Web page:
How to bed a beautiful woman...........OR, brakes

Sorry for the cheesy title.

Ok, so I read an article last night about the “myths” of warped brake discs and other brake system myths, and now I’m confused…about several things, but focusing on “bedding brakes” here.

I’ve always understood that rotors warp when overheated, etc., causing a vibration when braking…this article, written by someone who seems to know what he’s talking about (or should, anyway), states that so-called warped discs are actually caused by friction pad material transferred unevenly to the surface of the disc.

What do the experts here have to say about this? Here’s the article:


In the above article, the author states that the proper bedding-in technique involves a series of ten increasingly hard stops from 60mph to 5 mph with normal acceleration in between, to burn off bonding resins on the pads/rotors.

And here’s a Cartalk discussion which basically states the opposite for bedding brakes (see our good friend Karl Sieger’s post where he quotes an automotive textbook):


And I know one of our resident experts, ok4450, posted pics of warped rotors looong ago…so any clarification on this subject of warping and bedding-in would be appreciated.

Thanks guys (and girls). Sorry there wasn’t anything in here about beautiful women.

Oh come on, is the title really that bad that no one is reading this?

Jad, I think part of the reason there’s confusion on this issue is that the actual ingedients- the composition of the friction material on any given set of pads is a trade secret. I have read that it’s true what you say about the lining material being unevenly distributed on the rotor and causing variations in thickness from spot to spot. But I’m sure that overheating the brakes during panic stops and the like will cause

warpage, too. I’ve seen too many rotors with hard spots that produced severe brake pedal pusation. The spots are blue. Have you ever heated a ferric type metal with a torch? It will leave the metal blue. Same with pistons and rings that have overheated from lack of lubrication. Anyway, if you try to machine the hard-spotted rotor the bit won’t cut away the hard spots as much as the rest of the metal causing bigtime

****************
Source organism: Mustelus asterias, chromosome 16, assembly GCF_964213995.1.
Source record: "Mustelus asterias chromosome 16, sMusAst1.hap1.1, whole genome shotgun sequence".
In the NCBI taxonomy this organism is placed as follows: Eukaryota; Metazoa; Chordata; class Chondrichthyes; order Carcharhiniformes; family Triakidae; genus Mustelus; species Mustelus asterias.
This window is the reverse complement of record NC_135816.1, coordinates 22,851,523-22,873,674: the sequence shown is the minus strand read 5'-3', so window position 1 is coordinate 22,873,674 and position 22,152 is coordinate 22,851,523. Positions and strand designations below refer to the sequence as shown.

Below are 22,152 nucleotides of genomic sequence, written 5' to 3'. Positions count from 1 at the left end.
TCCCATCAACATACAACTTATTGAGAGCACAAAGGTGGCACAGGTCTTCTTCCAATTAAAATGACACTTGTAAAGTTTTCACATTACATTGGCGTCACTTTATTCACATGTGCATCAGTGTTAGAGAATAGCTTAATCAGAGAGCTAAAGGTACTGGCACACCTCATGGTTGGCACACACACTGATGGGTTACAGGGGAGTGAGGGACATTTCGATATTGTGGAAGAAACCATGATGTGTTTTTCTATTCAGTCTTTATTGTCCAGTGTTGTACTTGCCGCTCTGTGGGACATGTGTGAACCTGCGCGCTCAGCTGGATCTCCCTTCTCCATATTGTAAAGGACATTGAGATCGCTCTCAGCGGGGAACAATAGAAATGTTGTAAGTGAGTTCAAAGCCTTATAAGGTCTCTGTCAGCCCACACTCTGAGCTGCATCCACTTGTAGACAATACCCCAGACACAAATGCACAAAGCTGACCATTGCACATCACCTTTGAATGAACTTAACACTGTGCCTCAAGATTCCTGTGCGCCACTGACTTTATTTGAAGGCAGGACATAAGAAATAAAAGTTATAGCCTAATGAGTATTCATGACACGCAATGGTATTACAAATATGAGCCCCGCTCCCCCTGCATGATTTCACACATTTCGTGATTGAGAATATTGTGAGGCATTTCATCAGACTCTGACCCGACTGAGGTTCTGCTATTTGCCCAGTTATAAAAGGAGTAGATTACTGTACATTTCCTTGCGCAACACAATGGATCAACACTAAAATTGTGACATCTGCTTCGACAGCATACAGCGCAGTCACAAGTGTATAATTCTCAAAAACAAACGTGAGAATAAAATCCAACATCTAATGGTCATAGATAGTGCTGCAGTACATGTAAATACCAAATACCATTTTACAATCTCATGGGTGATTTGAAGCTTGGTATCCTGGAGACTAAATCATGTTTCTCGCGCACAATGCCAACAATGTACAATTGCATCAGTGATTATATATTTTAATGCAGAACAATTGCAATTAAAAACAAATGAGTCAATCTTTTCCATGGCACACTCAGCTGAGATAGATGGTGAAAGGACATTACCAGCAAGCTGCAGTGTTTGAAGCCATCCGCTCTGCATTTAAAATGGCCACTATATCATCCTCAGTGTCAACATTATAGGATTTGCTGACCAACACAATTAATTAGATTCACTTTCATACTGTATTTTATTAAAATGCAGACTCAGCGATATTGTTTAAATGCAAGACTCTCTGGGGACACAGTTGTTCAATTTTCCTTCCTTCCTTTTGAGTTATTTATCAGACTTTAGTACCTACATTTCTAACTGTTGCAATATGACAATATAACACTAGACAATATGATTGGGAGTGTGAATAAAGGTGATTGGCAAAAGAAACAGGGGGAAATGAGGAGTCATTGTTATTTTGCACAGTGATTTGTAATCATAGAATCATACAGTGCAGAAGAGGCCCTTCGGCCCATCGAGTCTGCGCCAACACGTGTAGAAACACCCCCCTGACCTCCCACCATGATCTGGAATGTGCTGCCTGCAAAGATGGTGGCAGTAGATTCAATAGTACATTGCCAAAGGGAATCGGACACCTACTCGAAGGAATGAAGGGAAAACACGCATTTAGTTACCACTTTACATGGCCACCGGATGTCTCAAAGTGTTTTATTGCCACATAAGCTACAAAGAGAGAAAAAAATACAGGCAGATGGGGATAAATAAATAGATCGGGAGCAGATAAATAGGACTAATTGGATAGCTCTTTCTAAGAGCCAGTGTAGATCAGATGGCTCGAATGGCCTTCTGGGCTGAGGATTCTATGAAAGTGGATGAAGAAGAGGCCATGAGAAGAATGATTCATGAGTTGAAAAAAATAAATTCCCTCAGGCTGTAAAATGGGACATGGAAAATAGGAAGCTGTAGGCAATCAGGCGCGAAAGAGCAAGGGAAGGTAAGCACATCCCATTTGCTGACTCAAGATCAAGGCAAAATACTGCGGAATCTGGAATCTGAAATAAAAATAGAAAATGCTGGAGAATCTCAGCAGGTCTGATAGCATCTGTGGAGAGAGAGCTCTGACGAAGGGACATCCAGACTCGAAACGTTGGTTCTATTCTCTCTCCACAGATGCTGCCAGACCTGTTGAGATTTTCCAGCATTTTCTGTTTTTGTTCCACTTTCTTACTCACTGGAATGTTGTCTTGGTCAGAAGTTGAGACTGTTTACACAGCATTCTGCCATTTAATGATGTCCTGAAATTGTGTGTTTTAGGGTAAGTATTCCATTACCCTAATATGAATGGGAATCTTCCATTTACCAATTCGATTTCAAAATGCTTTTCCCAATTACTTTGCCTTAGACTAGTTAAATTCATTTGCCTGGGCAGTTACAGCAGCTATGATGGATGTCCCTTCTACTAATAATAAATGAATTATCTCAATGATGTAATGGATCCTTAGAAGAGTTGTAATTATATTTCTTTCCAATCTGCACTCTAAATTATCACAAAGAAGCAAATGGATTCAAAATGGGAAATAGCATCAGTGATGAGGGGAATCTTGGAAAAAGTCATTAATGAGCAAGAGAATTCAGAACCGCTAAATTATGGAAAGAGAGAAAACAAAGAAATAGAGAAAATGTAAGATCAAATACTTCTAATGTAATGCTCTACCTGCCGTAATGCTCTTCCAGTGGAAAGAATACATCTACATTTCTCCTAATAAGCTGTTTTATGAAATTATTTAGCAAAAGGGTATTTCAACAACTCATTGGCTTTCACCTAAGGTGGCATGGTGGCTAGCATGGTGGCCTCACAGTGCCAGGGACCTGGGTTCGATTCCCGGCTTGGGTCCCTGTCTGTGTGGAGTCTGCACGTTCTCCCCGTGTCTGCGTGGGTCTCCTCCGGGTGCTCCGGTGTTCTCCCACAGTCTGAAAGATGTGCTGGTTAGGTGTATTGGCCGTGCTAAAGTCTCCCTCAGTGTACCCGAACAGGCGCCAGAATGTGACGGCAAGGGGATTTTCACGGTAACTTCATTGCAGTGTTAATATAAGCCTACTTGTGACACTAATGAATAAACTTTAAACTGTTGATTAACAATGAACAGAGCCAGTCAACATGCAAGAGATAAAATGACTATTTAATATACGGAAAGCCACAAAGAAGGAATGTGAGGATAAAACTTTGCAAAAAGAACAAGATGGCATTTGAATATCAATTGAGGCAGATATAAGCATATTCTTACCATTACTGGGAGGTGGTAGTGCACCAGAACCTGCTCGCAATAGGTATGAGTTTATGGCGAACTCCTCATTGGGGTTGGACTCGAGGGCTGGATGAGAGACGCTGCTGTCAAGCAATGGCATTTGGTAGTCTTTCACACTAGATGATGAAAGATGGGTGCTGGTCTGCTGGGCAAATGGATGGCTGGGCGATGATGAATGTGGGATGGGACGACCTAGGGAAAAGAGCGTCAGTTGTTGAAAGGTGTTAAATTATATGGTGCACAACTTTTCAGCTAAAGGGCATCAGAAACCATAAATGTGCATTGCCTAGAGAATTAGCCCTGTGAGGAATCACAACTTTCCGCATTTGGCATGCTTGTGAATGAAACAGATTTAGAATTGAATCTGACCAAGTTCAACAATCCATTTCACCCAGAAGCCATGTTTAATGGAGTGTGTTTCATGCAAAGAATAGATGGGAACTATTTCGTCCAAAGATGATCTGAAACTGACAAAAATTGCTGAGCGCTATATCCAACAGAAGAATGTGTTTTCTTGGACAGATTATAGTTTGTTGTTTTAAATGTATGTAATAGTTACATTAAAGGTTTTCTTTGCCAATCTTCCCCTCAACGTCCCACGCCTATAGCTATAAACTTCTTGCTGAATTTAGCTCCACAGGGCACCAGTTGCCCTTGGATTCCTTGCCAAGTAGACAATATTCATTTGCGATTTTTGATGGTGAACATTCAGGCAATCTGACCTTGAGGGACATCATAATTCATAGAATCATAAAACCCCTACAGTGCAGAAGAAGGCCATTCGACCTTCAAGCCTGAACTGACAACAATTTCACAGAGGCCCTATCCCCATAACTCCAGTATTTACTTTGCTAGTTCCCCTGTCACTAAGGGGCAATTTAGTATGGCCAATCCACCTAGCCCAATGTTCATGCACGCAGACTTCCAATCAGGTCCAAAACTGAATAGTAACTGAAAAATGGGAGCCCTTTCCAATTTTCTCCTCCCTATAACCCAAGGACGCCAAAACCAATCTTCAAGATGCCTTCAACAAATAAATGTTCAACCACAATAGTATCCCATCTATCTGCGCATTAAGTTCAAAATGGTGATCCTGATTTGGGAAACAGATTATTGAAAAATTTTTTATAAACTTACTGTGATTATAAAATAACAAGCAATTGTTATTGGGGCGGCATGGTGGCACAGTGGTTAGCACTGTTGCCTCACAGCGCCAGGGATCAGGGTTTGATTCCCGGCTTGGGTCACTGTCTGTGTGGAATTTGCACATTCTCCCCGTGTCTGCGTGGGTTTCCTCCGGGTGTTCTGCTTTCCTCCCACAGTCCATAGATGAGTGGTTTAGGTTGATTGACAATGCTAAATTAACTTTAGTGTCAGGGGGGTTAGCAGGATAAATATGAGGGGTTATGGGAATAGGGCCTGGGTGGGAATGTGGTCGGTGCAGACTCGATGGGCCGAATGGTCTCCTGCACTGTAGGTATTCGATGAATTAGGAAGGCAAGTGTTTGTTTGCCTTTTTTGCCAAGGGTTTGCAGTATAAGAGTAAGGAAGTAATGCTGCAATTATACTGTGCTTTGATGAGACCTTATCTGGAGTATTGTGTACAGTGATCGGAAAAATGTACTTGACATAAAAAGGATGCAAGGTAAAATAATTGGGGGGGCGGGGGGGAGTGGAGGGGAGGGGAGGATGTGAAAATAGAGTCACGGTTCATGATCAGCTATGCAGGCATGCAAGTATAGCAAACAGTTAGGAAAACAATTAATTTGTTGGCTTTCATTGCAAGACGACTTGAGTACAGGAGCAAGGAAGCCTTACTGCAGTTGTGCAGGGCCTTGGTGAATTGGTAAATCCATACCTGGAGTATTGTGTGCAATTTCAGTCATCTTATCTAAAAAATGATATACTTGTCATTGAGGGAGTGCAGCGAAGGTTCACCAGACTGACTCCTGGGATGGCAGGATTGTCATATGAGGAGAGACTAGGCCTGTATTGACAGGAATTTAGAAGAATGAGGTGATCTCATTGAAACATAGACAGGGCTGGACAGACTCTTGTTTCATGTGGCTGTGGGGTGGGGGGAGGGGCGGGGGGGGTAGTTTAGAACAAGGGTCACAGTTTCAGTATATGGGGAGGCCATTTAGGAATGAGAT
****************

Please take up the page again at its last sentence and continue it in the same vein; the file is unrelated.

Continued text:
rotor unevenness which will cause caliper piston knockback and pulsation. I guess this may not actually be warpage but it would seem to be effectively the same thing. Also I’ve heard that if you overheat rotors severely, if the part that got overheated soon gets splahed by a puddle, that part will now have a different expansion rate than the rest of the rotor, but I have no proof of this. Jad, nice post, buddy.

Maybe a beautiful female automotive brake engineer can straighten this one out.

Since there was no absolutely disgusting pics I hit the back button… :slight_smile:

I’ve seen that article long ago and don’t think any better of it now. Wonder why the logic is that every type of metal in the world can warp or distort except for brake rotors?
An engine block out a of Kenworth conventional will deform, when new/before machining and after use, so I fail to understand why a thin brake rotor is assumed to always maintain its shape.

It would take a real sensitive guy (REAL sensitive) to notice a 0.0004 variation. Not.

Here’s some interesting reading on the subject.


Personally I use ceramic pads, because they don’t require bedding, last a along time, and I have yet to encounter brake pulsing with them.

Thanks for that post, Tester, it was a balanced article. Makes sense and kinda goes along with what Karl said.

Haha sorry OK, I’ll put some in my next post, wasn’t sure if the moderators would frown on that…(are there any moderators? Doesn’t seem like it)

Yeah I don’t buy the “I’ve never seen a warped rotor in 40 years of racing” bit either…metal’s metal. But maybe the rotors/pads used in racing are a much higher quality than “street” brakes, and thus warp less often?

But I guess that different pads/rotors have different bedding in procedures depending on the make…no one-size-fits-all unfortunately.

Karl, you make a very good point…that explains a lot, along with Tester’s article below.

And I agree about the female brake engineer…

I have car problems and cant find anyone to help fix it!

On a related topic, on a 4 disc brake setup, when there is vibration during braking, is there a way to tell if the vibration is coming from the front brakes and not the rear brakes (or vice versa…or front and rear), without taking the rotors all off and checking them the proper tools?